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story.lead_photo.caption Johnson County chief council Don Jarrett speaks during the Johnson County Board of Canvassers meeting, Monday, Aug. 13, 2018, in Olathe, Kan. County election officials across Kansas on Monday began deciding which provisional ballots from last week's primary election will count toward the final official vote totals, with possibility that they could create a new leader in the hotly contested Republican race for governor. Secretary of State Kris Kobach led Gov. Jeff Colyer by a mere 110 votes out of more than 313,000 cast as of Friday evening. (AP Photo/Charlie Neibergall)

WICHITA, Kan. -- Kansas election officials on Monday began reviewing about 9,000 provisional ballots as the two candidates in the state's tight GOP primary for governor prepared for a long legal fight.

As of late Monday, Secretary of State Kris Kobach led Gov. Jeff Colyer by 206 votes out of more than 313,000 cast. But 43 counties -- including the state's two most-populous -- have yet to report final results from the Aug. 7 election.

The canvass meetings began early Monday in suburban Kansas City's Johnson County, where a board was set to review 1,800 provisional ballots, which are given at the polls to voters when their eligibility is in question. Seventy-six counties were to start canvassing Monday. Some will meet later this week and next.

It was unclear how many of the provisional ballots were from the GOP race. Based on past elections, Kobach said, it's likely that about two-thirds of them were cast in the Republican primary.

The candidates in the disputed race are challenging each other's legal interpretations, sending observers to monitor the vote count and raising the idea of lawsuits.

A new fight was brewing on how to count unaffiliated voters who were simply given provisional ballots by poll workers without first having them fill out party-affiliation statements. It was unclear how many ballots fell into that category.

A legal opinion Monday by the governor's top attorney took issue with the guidance issued by the person Kobach appointed to oversee the vote count after he recused himself.

Assistant Secretary of State Eric Rucker told county election officials Sunday that if an unaffiliated voter did not first complete a declaration of party affiliation, then that voter was not entitled to cast a ballot. The opinion from the governor's office said provisional ballots cast by unaffiliated voters in a primary should be construed as evidence of voter intent and must be counted.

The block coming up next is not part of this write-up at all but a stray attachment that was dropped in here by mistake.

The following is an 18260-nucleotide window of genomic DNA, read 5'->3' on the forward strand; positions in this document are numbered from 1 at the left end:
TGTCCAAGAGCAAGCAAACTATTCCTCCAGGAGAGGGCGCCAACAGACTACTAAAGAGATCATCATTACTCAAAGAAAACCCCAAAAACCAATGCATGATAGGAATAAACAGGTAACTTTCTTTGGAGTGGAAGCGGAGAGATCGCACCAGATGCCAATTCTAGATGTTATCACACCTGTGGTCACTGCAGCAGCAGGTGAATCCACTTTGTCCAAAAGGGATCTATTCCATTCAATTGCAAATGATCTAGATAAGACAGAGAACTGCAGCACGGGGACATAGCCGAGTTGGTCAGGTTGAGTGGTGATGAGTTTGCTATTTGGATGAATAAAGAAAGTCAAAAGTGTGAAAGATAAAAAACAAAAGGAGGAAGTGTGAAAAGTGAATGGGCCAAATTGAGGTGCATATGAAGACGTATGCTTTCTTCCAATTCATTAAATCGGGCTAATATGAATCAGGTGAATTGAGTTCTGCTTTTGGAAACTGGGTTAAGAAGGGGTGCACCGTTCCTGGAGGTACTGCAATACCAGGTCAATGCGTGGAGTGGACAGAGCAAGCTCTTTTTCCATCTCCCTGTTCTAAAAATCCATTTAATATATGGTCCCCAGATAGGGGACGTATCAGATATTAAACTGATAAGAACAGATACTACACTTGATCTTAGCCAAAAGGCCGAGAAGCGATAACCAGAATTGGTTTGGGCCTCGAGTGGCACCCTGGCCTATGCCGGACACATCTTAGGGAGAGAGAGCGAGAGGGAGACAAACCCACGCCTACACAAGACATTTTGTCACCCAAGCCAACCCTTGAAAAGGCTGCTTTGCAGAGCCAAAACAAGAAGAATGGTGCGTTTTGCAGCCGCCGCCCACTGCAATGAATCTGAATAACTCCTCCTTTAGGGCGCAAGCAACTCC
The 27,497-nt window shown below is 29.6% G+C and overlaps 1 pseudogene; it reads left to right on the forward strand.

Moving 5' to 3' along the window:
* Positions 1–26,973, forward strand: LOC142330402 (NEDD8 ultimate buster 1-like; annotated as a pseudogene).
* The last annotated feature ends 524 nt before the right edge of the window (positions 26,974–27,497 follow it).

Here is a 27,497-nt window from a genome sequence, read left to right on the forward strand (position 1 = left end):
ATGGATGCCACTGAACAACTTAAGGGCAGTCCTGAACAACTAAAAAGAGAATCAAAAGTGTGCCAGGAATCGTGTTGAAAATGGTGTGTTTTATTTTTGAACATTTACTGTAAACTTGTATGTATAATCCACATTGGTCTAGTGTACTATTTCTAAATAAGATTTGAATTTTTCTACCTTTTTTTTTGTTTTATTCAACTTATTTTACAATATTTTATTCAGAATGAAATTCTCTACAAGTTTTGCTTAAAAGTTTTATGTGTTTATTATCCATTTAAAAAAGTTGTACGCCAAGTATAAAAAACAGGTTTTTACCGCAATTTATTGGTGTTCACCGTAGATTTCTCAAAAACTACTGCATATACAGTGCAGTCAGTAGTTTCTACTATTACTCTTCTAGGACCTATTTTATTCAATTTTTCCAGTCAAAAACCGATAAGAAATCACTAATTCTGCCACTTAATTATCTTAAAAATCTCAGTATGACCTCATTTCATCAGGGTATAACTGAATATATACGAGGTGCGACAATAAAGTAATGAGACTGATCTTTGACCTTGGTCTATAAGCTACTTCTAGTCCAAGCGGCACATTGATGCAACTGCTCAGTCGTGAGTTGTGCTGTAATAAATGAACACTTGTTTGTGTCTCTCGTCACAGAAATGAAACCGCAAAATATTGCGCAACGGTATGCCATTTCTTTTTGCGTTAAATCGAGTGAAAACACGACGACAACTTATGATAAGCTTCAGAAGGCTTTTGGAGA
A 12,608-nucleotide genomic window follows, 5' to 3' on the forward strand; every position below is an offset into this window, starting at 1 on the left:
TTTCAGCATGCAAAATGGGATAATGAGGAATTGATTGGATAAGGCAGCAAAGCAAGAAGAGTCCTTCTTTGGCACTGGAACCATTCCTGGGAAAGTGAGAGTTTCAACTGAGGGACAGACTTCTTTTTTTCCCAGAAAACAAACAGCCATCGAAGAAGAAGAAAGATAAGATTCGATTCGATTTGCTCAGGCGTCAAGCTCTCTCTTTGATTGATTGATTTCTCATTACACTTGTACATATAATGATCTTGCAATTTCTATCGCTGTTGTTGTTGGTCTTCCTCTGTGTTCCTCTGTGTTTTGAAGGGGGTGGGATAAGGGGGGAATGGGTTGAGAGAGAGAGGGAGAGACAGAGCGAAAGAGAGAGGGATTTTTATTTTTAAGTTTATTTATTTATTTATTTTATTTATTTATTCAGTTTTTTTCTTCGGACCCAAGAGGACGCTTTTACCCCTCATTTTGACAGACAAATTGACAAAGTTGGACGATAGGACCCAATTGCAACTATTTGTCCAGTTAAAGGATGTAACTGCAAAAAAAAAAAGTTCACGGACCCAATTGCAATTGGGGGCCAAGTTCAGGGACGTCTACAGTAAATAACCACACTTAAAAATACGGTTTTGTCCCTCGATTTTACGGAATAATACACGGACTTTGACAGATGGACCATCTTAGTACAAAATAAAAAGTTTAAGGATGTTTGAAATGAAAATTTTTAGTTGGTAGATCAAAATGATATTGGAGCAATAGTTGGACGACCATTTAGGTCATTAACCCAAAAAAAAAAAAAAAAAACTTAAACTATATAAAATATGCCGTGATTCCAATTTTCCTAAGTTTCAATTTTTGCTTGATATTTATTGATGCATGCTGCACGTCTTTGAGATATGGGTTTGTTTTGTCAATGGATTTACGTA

Counties have until next Monday to finish the review of ballots.

With such a slim margin separating the candidates, the canvass meetings will be closely watched. Colyer's campaign on Friday announced plans to have representatives in all 105 counties when provisional ballots are reviewed.

"We're following the same procedure that we always do. It just seems to be a bit more intense; the stakes seem to be a bit higher," said Johnson County Election Commissioner Ronnie Metsker.

Attorney General Derek Schmidt is already considering the possibility that one of the candidates will file a lawsuit challenging the election results. He sent a letter to county election officials reminding them to preserve "any paper files, notes or electronic data related in any way" to the election.

Colyer has questioned whether Kobach, the state's top election official, was advising counties not to count some mail-in ballots, including those with missing or unreadable postmarks, even if they arrived by Friday.

In a letter Thursday to Kobach, Colyer wrote that circumstances "obviously increase the likelihood that one of the candidates may seek a recount, or even the possibility of litigation."

Kobach rejected Colyer's criticism of the secretary of state's actions.

"As governor of Kansas, your unrestrained rhetoric has the potential to undermine the public's confidence in the election process," Kobach wrote.

On Friday, Kobach stepped aside from his duties until the primary's outcome is resolved, but Colyer argued that Kobach still has a conflict of interest because Rucker, his top deputy, is taking over the secretary of state's responsibilities.

The secretary of state's role in the actual counting of ballots is limited. His office provides guidance, compiles statewide vote tallies and provides general supervision.

Information for this article was contributed by Margaret Stafford and Summer Ballentine of The Associated Press.

A Section on 08/14/2018

Print Headline: Kansas shifts to set-aside vote

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